The Carol - A new beginning for Irish dance

The first mention of dancing in Irish history comes from a meeting between the mayors of Waterford and Baltimore. Carolling, a professional mix of singing and dancing that originated in European folk dance history and was supposed to have been introduced to the Irish by the Normans when they arrived in 1169, was performed.

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Carol arrived in Ireland after Norman invasion (Source - Christmas Caroling in Dublin Ireland by John Rizzuto)

When Ireland converted to Christianity in 400AD, music and dance became more popular, and there are literary allusions to circle dances, formation dancers in two straight lines, dancers welcoming Royalty, and singing and dancing to harp or bagpipe music. The dance, which was often performed at wakes, attracted aristocrats and peasants alike.

The ‘Carol’ was a popular Norman dance that was soon performed in conquered Irish towns and villages. The Carol dance involved one singer placed in the centre of a circle of dancers who then followed his singing and danced accordingly. It is the first historically recorded dance in Ireland. For the next few centuries, dancing naturally developed. Three types of dance emerged; the Irish Hey, the Rinnce Fada (long dance) and the Trenchmore.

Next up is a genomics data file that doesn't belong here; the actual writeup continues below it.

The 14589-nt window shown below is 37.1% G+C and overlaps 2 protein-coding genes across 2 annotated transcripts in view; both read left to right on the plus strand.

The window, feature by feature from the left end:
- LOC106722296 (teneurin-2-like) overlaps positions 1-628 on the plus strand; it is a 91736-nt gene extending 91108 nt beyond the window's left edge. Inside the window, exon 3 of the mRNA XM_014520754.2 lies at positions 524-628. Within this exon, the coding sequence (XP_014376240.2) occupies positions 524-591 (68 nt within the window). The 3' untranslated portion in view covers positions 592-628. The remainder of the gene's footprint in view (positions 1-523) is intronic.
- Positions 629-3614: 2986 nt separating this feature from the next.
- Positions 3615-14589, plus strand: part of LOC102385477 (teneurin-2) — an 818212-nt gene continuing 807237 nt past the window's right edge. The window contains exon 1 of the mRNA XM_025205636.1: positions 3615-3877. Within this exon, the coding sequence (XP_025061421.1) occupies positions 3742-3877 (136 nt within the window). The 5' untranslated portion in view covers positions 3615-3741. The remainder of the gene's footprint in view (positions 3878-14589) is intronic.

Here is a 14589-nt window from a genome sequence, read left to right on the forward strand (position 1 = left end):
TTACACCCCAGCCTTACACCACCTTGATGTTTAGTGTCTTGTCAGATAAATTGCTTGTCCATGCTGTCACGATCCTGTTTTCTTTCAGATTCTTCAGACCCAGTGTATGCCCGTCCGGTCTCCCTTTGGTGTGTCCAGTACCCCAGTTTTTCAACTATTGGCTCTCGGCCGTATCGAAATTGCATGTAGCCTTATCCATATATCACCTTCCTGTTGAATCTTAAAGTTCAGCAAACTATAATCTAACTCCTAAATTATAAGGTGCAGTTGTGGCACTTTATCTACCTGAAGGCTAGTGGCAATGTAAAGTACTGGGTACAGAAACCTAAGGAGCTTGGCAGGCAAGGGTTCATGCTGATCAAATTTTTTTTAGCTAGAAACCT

Sir Henry Sydney's letter to Queen Elizabeth I in 1569 contains one of the earliest mentions of dancing. "They're stunning, superbly dressed, and world-class dancers," says the narrator.

Sydney explained the dance configuration, noting that the dancers were in two straight lines, implying that they were doing a pre-long dance version.

Dance reels were first written in a publication called News from Scotland in the year 1598. The reel, which is said to have originated in Scotland, was called from the Swedish word ragla, which means to stumble, slant, or move while walking, first to one side and then to the other.

These got more difficult when female dancers weaved amongst male dancers or switched pairings. The most prevalent musical accompaniments were bagpipes and harps. However, the practice of dancing during religious events persisted - it was not uncommon for people to dance in a circle around a coffin.

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The Dancing Master

The dance master first emerged in Ireland in the seventeenth century. He was a roaming dancing instructor who taught peasants to dance from village to village in an area. Dancing masters were colourful individuals with staff who wore vivid costumes.

Their young students were oblivious to the distinction between their left and right feet. The dance instructor would bind straw or hay to his pupils' left or right feet and urge them to "lift hay foot" or "lift straw foot" to solve the dilemma.

Introducing the Irish Dance Master about 1750 signalled a formal recognition of Irish dance. The Master would go from town to village, clad in vibrant colours and wielding a stick. It was an incredible honour to have a Dance Master among you. One anecdote tells of young dancers who couldn't tell their right from their left foot, so the Dance Master would tie straw to one and hay to the other to distinguish between them.